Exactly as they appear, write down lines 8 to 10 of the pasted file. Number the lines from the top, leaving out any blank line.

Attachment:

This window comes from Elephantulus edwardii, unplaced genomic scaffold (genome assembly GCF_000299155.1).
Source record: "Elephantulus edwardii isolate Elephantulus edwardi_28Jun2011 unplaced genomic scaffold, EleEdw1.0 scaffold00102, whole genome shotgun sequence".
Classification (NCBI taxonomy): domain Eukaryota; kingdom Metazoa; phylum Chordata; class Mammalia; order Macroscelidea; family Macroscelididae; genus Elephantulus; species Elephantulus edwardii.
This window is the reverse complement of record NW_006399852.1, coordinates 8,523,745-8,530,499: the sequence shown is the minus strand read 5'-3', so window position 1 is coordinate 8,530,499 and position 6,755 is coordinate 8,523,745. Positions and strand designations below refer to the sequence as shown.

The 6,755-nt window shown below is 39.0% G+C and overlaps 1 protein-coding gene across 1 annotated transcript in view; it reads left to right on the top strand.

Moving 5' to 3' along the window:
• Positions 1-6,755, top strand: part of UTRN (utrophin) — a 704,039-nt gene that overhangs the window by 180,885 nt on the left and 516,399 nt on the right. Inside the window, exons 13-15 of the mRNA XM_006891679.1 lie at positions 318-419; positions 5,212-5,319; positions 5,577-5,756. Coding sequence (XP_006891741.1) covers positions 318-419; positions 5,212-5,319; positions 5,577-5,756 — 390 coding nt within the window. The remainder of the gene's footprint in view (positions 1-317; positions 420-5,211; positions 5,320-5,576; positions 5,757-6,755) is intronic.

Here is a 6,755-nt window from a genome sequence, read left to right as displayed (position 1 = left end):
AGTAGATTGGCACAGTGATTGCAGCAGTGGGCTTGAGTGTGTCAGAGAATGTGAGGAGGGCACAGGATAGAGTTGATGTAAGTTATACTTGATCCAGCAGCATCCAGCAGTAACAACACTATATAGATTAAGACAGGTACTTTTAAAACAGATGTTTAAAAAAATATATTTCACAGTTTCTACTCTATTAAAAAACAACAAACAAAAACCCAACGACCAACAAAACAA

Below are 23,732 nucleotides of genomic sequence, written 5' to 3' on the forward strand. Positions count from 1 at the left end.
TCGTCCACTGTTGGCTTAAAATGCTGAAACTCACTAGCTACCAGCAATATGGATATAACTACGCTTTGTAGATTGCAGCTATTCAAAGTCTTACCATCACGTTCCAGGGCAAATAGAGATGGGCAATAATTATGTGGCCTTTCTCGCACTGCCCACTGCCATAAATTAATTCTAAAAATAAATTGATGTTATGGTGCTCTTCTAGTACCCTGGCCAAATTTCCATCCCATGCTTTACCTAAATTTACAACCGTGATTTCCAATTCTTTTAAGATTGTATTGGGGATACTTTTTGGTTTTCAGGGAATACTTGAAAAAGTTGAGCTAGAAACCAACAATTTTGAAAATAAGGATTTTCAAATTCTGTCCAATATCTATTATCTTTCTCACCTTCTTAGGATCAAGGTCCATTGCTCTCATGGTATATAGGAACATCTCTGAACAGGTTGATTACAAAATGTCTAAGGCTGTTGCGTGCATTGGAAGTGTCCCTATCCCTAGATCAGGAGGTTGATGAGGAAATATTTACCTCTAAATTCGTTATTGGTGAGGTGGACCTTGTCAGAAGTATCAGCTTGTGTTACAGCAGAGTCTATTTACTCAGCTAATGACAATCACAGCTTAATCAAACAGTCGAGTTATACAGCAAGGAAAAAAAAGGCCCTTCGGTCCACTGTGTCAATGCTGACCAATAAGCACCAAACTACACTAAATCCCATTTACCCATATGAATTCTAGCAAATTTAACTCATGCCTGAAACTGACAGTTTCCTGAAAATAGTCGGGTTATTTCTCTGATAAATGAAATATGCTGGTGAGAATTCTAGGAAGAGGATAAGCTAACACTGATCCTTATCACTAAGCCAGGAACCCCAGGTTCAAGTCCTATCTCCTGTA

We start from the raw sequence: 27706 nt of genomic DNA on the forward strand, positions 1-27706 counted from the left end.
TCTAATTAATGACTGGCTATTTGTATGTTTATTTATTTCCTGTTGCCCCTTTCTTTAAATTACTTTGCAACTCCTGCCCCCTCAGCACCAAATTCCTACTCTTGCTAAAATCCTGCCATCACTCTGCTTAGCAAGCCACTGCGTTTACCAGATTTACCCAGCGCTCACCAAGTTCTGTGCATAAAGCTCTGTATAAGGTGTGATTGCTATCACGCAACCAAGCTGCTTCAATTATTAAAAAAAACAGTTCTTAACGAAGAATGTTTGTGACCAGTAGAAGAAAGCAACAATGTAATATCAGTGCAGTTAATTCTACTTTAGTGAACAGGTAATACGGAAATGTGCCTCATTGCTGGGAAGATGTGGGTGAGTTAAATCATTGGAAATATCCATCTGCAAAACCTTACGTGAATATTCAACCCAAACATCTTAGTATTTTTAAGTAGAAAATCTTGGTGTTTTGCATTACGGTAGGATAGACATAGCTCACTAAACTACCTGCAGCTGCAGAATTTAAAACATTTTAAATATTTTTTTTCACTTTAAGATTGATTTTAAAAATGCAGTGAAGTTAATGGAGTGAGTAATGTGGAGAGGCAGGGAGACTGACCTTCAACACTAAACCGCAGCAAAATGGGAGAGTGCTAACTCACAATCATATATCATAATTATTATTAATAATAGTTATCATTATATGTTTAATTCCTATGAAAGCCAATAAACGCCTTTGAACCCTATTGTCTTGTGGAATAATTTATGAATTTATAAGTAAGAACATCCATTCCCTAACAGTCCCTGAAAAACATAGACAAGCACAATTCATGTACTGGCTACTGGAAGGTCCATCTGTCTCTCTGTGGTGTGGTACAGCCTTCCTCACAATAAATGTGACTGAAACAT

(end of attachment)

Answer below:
Here is a 6,755-nt window from a genome sequence, read left to right as displayed (position 1 = left end):
AGTAGATTGGCACAGTGATTGCAGCAGTGGGCTTGAGTGTGTCAGAGAATGTGAGGAGGGCACAGGATAGAGTTGATGTAAGTTATACTTGATCCAGCAGCATCCAGCAGTAACAACACTATATAGATTAAGACAGGTACTTTTAAAACAGATGTTTAAAAAAATATATTTCACAGTTTCTACTCTATTAAAAAACAACAAACAAAAACCCAACGACCAACAAAACAA

Below are 23,732 nucleotides of genomic sequence, written 5' to 3' on the forward strand. Positions count from 1 at the left end.